Growing up at the foot of the great Jemez volcano, Emma became a third-generation potter following her great-grandmother, Reyes Toya, and her mother, Ida Yepa, who had, herself, built a reputation for her intricate sgraffito incised pottery and carving. Emma is a member of the Coyote Clan at the Jemez Pueblo also known as Walatowa, a Towa word meaning “the place.”
Ida Yepa began teaching her daughter at age 11, and Emma reached expert level in traditional hand-coiled, stone polished native pottery specializing in modern swirl and melon patterns and incised pottery with one-, two- and three-toned red, green and buff slips and micaceous finishes native to New Mexico.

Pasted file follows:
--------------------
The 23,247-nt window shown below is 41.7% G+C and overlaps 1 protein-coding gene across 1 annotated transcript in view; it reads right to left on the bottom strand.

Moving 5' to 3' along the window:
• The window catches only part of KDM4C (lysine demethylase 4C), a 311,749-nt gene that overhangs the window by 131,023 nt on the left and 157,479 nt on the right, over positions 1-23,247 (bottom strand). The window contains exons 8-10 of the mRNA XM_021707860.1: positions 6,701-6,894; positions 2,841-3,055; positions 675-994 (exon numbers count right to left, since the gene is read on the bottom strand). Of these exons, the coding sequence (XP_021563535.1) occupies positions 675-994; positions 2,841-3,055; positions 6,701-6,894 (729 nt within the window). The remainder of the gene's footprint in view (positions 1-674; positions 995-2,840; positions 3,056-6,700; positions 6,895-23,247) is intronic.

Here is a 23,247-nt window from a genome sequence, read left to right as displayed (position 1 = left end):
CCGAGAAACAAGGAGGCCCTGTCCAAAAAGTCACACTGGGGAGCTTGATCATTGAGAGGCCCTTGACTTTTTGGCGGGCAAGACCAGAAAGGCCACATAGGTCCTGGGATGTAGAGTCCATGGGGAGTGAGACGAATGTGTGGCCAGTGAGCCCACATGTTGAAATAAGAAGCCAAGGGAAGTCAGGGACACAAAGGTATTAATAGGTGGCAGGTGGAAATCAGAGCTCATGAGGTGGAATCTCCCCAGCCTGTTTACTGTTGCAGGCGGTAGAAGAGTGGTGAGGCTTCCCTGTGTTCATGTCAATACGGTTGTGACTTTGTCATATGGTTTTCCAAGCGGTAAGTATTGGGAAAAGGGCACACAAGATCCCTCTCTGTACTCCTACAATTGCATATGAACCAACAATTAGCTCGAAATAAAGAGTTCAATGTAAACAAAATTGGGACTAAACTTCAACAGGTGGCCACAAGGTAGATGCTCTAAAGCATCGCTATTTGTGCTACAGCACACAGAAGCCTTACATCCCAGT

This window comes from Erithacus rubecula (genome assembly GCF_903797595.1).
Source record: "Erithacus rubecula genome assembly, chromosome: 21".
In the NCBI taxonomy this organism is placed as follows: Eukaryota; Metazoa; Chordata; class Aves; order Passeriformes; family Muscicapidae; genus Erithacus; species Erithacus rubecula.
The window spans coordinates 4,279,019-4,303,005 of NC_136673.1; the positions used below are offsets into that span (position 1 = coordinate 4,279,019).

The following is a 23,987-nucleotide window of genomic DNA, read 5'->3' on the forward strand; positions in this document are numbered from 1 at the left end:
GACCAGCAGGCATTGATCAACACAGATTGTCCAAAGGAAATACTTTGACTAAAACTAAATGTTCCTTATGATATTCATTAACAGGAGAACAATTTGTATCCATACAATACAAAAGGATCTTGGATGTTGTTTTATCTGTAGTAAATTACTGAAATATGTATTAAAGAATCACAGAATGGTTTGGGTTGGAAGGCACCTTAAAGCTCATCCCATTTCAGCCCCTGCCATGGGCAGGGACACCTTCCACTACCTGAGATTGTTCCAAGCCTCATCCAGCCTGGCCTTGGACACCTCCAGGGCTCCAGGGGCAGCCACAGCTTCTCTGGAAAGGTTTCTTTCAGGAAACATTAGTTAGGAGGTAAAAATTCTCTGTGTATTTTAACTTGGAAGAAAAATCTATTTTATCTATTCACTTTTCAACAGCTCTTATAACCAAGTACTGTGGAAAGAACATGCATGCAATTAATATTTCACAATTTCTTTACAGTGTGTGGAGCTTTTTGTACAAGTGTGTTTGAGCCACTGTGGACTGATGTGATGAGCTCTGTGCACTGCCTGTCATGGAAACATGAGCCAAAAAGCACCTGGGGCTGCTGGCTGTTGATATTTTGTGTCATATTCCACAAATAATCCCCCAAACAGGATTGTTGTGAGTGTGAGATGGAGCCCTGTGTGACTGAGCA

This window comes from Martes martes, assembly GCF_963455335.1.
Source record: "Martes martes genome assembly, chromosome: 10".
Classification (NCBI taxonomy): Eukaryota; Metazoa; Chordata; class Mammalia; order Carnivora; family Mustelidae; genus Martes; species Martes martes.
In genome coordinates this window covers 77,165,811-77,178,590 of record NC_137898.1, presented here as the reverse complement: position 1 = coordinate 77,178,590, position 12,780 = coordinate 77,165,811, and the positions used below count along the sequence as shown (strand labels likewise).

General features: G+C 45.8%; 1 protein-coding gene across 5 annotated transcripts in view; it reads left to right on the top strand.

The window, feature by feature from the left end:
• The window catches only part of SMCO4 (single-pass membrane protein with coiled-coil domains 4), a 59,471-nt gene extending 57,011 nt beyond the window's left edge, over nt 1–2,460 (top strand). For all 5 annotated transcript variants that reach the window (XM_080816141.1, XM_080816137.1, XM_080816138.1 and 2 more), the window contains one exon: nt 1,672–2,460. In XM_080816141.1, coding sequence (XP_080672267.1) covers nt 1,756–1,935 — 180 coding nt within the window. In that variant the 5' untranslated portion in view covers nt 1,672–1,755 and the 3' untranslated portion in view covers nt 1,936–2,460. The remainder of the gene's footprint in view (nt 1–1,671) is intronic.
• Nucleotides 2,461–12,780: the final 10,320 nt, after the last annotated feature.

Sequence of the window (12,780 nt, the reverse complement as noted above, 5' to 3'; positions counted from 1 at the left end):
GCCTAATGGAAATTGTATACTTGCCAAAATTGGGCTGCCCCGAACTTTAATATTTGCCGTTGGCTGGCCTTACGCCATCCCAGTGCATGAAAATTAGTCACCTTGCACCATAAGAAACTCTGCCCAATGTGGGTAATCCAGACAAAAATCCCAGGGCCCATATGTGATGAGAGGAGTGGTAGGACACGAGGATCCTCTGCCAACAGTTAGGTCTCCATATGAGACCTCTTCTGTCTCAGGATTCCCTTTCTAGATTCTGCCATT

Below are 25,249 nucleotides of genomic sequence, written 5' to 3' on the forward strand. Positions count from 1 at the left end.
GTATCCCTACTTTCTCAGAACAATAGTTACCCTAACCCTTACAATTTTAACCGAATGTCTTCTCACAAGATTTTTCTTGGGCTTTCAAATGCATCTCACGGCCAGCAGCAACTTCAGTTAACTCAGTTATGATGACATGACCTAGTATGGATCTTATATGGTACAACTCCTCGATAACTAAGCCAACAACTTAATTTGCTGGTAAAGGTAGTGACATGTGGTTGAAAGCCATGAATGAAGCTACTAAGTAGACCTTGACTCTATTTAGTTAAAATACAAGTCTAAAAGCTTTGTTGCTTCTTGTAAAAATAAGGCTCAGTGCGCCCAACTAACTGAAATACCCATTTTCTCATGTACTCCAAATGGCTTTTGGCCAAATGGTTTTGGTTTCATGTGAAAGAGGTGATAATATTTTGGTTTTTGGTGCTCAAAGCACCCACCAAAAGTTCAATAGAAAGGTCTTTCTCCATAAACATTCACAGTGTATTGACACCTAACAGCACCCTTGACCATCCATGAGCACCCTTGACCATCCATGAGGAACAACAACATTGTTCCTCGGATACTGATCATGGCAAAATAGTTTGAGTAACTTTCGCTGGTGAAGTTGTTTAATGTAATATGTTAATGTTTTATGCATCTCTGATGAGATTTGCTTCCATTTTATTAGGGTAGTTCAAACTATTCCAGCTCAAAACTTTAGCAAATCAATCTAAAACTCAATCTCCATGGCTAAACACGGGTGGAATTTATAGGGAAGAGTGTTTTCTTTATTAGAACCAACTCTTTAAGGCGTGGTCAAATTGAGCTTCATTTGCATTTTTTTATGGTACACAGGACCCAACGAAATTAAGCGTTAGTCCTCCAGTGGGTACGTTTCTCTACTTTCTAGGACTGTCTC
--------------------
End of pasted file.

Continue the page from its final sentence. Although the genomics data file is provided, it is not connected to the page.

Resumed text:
Emma is featured in the new book, Creativity and Native American Pottery by James P. Barufaldi, Ph.D. She was published in the Indian Artist Collector’s Guide, the Indian Market Magazine, and in Southern Pueblo Pottery magazine. Internationally recognized, Emma Yepa has won prizes from the Santa Fe Indian Market, the Eight Northern Arts and Crafts Show, Jemez Red Rocks Arts & Crafts Show, and the Los Angeles Southwest Museum Show. Her work appears on Facebook and Instagram.